The author of more than 20 volumes of verse, Van Doren published his first, Spring Thunder, in 1924. In 1940 he won the Pulitzer Prize for his Collected Poems, reissued as Collected and New Poems, 1924–1963. His poetry includes the verse play The Last Days of Lincoln (1959) and three book-length narrative poems: Jonathan Gentry (1931), about the settling of the Midwest by three generations of Gentrys, their experience in the Civil War, and the end of a long-held dream of a paradise beyond the Appalachian Mountains; A Winter Diary (1935), the poetic record of a winter spent on his Connecticut farm; and The Mayfield Deer (1941), a backwoods tale of murder and revenge. He was the author of three novels—The Transients (1935), Windless Cabins (1940), and Tilda (1943)—and several volumes of short stories; he also edited a number of anthologies. In 1922 he married Dorothy Graffe, author of five novels and the memoir The Professor and I.

    Rosalyn Yalow

    Rosalyn S. Yalow, in full Rosalyn Sussman Yalow (born July 19, 1921, New York, New York, U.S.—died May 30, 2011, New York), American medical physicist and joint recipient (with Andrew V. Schally and Roger Guillemin) of the 1977 Nobel Prize for Physiology or Medicine, awarded for her development of radioimmunoassay (RIA), an extremely sensitive technique for measuring minute quantities of biologically active substances. Yalow graduated with honours from Hunter College of the City University of New York in 1941 and four years later received her Ph.D. in physics from the University of Illinois. From 1946 to 1950 she lectured on physics at Hunter, and in 1947 she became a consultant in nuclear physics to the Bronx Veterans Administration Hospital, where from 1950 to 1970 she was physicist and assistant chief of the radioisotope service.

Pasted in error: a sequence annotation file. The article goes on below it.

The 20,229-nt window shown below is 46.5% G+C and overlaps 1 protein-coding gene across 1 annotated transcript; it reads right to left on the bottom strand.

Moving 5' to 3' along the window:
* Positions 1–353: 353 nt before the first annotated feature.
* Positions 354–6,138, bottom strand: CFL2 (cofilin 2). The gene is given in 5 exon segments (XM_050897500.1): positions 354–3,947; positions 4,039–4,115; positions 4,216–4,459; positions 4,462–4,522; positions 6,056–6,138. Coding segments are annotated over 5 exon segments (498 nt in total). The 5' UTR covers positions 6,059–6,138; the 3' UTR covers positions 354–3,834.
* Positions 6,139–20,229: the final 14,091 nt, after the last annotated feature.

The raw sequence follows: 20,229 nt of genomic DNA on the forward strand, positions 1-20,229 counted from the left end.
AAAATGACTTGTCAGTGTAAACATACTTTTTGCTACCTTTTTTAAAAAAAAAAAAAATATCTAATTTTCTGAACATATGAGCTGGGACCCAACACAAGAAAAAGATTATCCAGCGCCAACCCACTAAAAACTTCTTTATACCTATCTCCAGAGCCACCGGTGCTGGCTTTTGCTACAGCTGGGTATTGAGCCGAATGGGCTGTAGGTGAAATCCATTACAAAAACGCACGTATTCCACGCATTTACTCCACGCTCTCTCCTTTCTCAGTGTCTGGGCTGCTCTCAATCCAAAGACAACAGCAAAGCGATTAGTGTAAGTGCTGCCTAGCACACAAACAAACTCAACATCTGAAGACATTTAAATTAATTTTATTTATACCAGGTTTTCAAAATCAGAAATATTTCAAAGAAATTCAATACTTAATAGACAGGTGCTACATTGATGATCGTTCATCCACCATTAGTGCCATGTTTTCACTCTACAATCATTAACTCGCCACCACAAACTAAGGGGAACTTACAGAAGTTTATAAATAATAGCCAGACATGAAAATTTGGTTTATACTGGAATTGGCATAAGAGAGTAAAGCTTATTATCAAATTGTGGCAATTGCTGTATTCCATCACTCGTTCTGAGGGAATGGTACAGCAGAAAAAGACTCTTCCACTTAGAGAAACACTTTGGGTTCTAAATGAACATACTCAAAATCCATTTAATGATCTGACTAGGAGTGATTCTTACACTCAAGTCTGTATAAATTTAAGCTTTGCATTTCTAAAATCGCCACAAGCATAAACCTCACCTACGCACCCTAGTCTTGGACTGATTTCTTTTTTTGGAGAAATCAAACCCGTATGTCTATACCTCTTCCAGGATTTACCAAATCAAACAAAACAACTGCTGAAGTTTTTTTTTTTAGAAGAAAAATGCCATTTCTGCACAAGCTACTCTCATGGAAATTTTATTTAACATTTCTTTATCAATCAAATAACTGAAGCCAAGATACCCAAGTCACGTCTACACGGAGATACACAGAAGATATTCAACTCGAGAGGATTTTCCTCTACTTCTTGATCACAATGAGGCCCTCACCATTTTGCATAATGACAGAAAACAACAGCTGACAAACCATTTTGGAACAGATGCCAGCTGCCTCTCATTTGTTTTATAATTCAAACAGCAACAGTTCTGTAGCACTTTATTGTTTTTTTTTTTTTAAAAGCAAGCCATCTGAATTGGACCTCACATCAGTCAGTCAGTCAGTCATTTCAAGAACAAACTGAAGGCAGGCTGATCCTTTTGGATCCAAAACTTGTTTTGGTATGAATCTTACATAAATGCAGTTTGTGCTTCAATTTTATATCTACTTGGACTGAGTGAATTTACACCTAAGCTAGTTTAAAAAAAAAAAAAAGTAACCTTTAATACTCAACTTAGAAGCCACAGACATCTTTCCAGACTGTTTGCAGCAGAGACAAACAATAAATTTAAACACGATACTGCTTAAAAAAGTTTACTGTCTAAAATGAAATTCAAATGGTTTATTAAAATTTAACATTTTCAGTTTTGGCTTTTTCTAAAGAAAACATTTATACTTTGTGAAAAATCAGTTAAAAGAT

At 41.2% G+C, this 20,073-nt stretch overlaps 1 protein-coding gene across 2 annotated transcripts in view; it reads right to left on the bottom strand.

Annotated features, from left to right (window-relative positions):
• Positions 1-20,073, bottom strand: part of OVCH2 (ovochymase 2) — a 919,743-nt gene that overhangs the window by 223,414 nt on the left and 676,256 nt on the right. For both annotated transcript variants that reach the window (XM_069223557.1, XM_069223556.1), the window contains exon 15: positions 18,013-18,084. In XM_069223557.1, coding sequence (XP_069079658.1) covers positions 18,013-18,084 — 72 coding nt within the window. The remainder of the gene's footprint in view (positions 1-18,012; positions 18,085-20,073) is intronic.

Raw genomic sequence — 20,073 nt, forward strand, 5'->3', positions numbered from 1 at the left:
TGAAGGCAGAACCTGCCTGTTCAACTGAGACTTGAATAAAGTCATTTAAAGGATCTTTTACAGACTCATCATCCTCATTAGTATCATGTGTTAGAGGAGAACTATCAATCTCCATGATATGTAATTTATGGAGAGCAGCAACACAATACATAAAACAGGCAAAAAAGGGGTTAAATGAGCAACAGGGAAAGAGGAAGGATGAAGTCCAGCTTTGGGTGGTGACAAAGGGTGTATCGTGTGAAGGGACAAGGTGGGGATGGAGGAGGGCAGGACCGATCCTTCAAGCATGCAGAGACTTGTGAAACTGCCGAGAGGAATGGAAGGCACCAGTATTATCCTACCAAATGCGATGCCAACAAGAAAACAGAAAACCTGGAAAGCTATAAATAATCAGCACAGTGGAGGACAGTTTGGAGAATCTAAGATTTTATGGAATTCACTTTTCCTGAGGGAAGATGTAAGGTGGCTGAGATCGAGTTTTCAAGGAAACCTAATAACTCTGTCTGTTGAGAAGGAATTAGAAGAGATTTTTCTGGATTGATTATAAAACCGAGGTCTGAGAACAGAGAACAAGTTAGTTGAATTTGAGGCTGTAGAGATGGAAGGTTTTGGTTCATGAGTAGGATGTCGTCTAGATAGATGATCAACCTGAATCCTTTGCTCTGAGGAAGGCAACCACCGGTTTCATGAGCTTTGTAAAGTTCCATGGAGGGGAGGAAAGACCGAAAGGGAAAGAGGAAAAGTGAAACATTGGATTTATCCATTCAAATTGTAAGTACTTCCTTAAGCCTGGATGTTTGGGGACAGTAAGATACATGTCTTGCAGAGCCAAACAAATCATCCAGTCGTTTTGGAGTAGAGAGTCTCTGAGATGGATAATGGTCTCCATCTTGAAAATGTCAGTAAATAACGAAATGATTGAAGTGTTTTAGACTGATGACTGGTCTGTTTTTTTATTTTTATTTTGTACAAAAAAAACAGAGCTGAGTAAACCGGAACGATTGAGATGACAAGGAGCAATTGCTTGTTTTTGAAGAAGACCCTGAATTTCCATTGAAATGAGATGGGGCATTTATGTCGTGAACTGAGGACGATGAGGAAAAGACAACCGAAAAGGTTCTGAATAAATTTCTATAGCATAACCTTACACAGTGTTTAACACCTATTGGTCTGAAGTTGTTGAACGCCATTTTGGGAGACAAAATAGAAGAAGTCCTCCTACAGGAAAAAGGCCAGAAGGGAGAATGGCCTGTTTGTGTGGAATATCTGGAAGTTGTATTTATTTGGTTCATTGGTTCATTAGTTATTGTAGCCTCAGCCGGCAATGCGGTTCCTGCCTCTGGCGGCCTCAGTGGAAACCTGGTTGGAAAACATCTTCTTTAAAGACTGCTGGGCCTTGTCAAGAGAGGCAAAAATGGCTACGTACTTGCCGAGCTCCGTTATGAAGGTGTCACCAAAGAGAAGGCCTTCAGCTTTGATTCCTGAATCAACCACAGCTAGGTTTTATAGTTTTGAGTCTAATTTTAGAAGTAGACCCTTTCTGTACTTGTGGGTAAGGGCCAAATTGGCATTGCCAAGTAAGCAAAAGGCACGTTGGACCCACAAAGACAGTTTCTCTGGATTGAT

With a colleague, the American physician Solomon A. Berson, Yalow began using radioactive isotopes to examine and diagnose various disease conditions. Yalow and Berson’s investigations into the mechanism underlying type II diabetes led to their development of RIA. In the 1950s it was known that individuals treated with injections of animal insulin developed resistance to the hormone and so required greater amounts of it to offset the effects of the disease; however, a satisfactory explanation for this phenomenon had not been put forth. Yalow and Berson theorized that the foreign insulin stimulated the production of antibodies, which became bound to the insulin and prevented the hormone from entering cells and carrying out its function of metabolizing glucose. In order to prove their hypothesis to a skeptical scientific community, the researchers combined techniques from immunology and radioisotope tracing to measure minute amounts of these antibodies, and the RIA was born. It was soon apparent that this method could be used to measure hundreds of other biologically active substances, such as viruses, drugs, and other proteins. This made possible such practical applications as the screening of blood in blood banks for hepatitis virus and the determination of effective dosage levels of drugs and antibiotics.

    In 1970 Yalow was appointed chief of the laboratory later renamed the Nuclear Medical Service at the Veterans Administration Hospital. In 1976 she was the first female recipient of the Albert Lasker Basic Medical Research Award. Yalow became a distinguished professor at large at the Albert Einstein College of Medicine at Yeshiva University in 1979 and left in 1985 to accept the position of Solomon A. Berson Distinguished Professor at Large at the Mount Sinai School of Medicine. She was awarded the National Medal of Science in 1988.

    Fazlur Khan